J. Herbin Egyptian Calame Pen
Egyptian Calame Calame with 2 sharpened ends
In 3500 B.C. in Uruk, Mesopotamia, calame was used to write cuneiform signs on clay tablets. Later, in 2200 B.C. in Egypt people began to write on papyrus. Reeds from the Nile were sliced into very thin stripes, then assembled and dried under heavy weighs. At the same time, ink was made by mixing lampblack with oil. Describing the hieroglyphs, Champollion remarked this writing is fugitive, symbolic, and phonetic."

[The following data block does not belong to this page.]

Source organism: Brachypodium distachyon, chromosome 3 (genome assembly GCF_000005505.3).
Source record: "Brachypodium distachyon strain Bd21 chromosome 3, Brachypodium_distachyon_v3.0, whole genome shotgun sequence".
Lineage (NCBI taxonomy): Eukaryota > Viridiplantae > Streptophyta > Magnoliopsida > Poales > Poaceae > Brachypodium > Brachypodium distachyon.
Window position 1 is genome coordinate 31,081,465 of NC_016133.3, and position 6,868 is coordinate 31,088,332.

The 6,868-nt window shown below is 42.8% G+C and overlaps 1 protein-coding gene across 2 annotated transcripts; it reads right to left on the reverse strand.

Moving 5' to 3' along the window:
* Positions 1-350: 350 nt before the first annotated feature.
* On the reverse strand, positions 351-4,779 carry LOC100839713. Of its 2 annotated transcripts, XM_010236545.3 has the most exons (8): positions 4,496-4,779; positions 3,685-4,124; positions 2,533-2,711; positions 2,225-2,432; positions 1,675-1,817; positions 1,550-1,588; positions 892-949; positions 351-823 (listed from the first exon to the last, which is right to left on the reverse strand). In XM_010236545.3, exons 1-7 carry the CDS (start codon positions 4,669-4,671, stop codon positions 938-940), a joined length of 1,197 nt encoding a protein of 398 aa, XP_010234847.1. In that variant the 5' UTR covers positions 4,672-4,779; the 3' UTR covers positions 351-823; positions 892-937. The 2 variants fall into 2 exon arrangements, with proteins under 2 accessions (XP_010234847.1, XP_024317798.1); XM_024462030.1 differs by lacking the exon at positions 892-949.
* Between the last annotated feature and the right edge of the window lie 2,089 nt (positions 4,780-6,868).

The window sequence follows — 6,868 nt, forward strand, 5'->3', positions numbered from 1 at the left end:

Take a journey back in time and experience writing like you never have before.